As the calendar turns from March to April, three out of five Americans are under some kind of lockdown. Bars are closed. You can’t get your hair cut. Restaurants are serving curbside takeout, and even COVID-19 testing is a drive-through affair. But while Americans are seeing dietary supplements as part of the answer, government might be asking whether their manufacture is “essential.”
The question will likely be answered jurisdiction by jurisdiction, but there is a possibility that supplement manufacturing and distribution centers could be shut down. Already, workers on their way to supplement companies in lockdown districts were being stopped by law enforcement and asked to justify why they were not following shelter-in-place regulations. Council for Responsible Nutrition President Steve Mister says the organization is offering guidance while lobbying state governments for clarity.
Takeaway: A lack of consistent lockdown policies are challenging the industry as trade associations lobby to keep supplement facilities classified as "essential business."
“What we are telling our companies is that they should provide letters on their letterhead saying, ‘this employee works at an essential business,’ so the employee would have that on them,” Mister says.
The challenge could become whether a business can declare itself “essential.” CRN has signed onto a letter to U.S. governors explaining why the supplement industry is a crucial resource during the crisis. The letter is a joint communication from United Natural Products Alliance, the American Herbal Products Association and the Consumer Healthcare Products Association. The letter argues that dietary supplements should fall under Centers for Disease Control guidelines declaring “health care services and pharmaceutical and food supply” as essential. “Now more than ever, consumers need to access dietary supplements to assure they receive proper nutrition, maintain their immune health, receive proper sleep, promote bone and heart health, and proactively reduce their risk of certain chronic diseases without burdening an already overstretched healthcare system,” the letter reads.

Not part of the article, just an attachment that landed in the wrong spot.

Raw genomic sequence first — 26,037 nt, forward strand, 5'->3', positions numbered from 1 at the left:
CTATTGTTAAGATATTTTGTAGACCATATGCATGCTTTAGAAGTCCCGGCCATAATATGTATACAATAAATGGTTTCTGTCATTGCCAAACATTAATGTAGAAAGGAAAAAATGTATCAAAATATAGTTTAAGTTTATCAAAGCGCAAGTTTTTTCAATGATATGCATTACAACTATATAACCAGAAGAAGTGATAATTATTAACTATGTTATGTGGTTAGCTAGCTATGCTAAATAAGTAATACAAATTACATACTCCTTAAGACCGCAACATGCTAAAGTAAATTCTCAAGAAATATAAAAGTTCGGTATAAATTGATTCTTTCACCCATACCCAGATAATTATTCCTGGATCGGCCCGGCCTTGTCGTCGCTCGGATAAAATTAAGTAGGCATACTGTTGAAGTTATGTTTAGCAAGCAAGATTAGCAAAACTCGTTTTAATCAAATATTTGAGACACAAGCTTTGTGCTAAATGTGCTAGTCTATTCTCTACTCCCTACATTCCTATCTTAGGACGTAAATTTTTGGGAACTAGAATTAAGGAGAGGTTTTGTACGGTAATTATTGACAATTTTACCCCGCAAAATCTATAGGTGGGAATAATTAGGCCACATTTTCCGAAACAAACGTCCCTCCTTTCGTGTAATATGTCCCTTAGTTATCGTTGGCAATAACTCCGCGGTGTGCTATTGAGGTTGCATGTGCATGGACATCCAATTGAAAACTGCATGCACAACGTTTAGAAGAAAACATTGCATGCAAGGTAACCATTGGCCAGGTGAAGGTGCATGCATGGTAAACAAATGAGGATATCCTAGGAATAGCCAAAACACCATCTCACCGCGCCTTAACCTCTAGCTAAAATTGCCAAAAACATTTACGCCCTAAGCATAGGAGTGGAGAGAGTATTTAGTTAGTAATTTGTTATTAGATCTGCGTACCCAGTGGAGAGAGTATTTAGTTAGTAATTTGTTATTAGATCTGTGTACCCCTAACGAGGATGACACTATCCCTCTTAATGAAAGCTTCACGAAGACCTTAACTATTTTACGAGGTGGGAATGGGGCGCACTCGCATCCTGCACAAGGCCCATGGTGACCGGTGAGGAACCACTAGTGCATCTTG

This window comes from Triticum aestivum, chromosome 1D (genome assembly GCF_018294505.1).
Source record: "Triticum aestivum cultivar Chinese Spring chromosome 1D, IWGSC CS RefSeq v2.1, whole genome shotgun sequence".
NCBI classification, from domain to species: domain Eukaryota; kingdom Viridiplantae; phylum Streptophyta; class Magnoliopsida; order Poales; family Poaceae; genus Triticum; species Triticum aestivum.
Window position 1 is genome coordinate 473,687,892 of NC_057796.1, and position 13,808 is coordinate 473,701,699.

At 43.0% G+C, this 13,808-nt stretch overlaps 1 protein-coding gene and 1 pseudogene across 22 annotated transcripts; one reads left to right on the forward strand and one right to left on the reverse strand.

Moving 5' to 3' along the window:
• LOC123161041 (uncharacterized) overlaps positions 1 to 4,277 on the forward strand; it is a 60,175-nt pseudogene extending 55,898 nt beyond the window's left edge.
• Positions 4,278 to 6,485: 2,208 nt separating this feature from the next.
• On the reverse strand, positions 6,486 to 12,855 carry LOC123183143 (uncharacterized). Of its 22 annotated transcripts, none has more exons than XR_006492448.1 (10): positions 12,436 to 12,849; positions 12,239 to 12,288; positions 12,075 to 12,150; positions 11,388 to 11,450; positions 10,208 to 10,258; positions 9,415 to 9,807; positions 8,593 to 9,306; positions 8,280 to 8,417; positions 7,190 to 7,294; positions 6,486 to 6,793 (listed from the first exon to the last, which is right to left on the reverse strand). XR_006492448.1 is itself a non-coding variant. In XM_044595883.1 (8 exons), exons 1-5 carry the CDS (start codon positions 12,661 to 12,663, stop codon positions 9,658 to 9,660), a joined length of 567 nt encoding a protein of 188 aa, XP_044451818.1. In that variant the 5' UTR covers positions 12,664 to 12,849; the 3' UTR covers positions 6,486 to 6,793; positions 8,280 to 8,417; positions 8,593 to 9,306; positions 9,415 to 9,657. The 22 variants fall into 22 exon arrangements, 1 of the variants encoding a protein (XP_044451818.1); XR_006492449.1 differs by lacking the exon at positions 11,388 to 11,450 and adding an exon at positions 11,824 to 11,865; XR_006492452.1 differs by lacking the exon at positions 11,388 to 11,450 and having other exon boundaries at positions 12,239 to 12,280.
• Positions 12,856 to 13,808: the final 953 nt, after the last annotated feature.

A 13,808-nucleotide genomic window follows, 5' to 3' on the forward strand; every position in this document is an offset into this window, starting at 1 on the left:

It’s a strong argument, Mister say, and a mission top of mind for trade associations during this stage of the pandemic. “Our number one objective this week is to keep our companies open so they can continue to make product for customers,” Mister says.
At the channel end of the equation, the American Herbal Products Association reports it has “been informed that the state of Pennsylvania and some individual cities, including San Francisco and Miami, have asked some health food stores, specifically those that sell only dietary supplements and little or no conventional foods, to close.”
NOW Foods CEO Jim Emme says he is watching the situation closely. The company has Nevada operations and its facilities qualified as essential in the first round, but he can’t be sure that will hold true as the situation evolves.
From Emme’s point of view, dietary supplements have never been more “essential.”
“This is our opportunity to shine and support our mission of helping people,” he says, “helping them be well, helping them live a healthier lifestyle.”